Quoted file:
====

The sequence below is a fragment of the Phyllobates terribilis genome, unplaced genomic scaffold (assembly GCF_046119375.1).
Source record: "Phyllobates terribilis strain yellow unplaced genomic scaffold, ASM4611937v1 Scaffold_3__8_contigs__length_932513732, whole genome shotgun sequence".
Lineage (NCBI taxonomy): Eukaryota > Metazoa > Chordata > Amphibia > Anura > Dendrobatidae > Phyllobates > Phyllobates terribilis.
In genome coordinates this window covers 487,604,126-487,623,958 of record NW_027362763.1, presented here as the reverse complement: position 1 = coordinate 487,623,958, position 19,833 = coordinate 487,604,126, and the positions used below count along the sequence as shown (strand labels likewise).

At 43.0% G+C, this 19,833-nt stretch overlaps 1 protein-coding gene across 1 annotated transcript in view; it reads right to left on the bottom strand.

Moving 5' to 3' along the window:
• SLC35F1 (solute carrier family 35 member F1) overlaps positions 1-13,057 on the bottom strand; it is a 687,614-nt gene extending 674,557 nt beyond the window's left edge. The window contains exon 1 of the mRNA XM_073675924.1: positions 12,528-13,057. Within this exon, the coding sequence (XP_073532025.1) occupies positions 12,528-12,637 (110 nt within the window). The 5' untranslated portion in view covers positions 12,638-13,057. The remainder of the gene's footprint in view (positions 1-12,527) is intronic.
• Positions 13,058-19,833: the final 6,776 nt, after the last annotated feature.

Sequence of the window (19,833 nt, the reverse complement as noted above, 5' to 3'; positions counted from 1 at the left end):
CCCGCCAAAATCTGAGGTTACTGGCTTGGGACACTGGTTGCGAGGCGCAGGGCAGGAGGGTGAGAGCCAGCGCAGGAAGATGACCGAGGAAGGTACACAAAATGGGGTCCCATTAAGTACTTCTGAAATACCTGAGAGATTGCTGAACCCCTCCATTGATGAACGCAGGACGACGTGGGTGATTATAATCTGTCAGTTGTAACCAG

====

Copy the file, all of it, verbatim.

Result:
The sequence below is a fragment of the Phyllobates terribilis genome, unplaced genomic scaffold (assembly GCF_046119375.1).
Source record: "Phyllobates terribilis strain yellow unplaced genomic scaffold, ASM4611937v1 Scaffold_3__8_contigs__length_932513732, whole genome shotgun sequence".
Lineage (NCBI taxonomy): Eukaryota > Metazoa > Chordata > Amphibia > Anura > Dendrobatidae > Phyllobates > Phyllobates terribilis.
In genome coordinates this window covers 487,604,126-487,623,958 of record NW_027362763.1, presented here as the reverse complement: position 1 = coordinate 487,623,958, position 19,833 = coordinate 487,604,126, and the positions used below count along the sequence as shown (strand labels likewise).

At 43.0% G+C, this 19,833-nt stretch overlaps 1 protein-coding gene across 1 annotated transcript in view; it reads right to left on the bottom strand.

Moving 5' to 3' along the window:
• SLC35F1 (solute carrier family 35 member F1) overlaps positions 1-13,057 on the bottom strand; it is a 687,614-nt gene extending 674,557 nt beyond the window's left edge. The window contains exon 1 of the mRNA XM_073675924.1: positions 12,528-13,057. Within this exon, the coding sequence (XP_073532025.1) occupies positions 12,528-12,637 (110 nt within the window). The 5' untranslated portion in view covers positions 12,638-13,057. The remainder of the gene's footprint in view (positions 1-12,527) is intronic.
• Positions 13,058-19,833: the final 6,776 nt, after the last annotated feature.

Sequence of the window (19,833 nt, the reverse complement as noted above, 5' to 3'; positions counted from 1 at the left end):
CCCGCCAAAATCTGAGGTTACTGGCTTGGGACACTGGTTGCGAGGCGCAGGGCAGGAGGGTGAGAGCCAGCGCAGGAAGATGACCGAGGAAGGTACACAAAATGGGGTCCCATTAAGTACTTCTGAAATACCTGAGAGATTGCTGAACCCCTCCATTGATGAACGCAGGACGACGTGGGTGATTATAATCTGTCAGTTGTAACCAG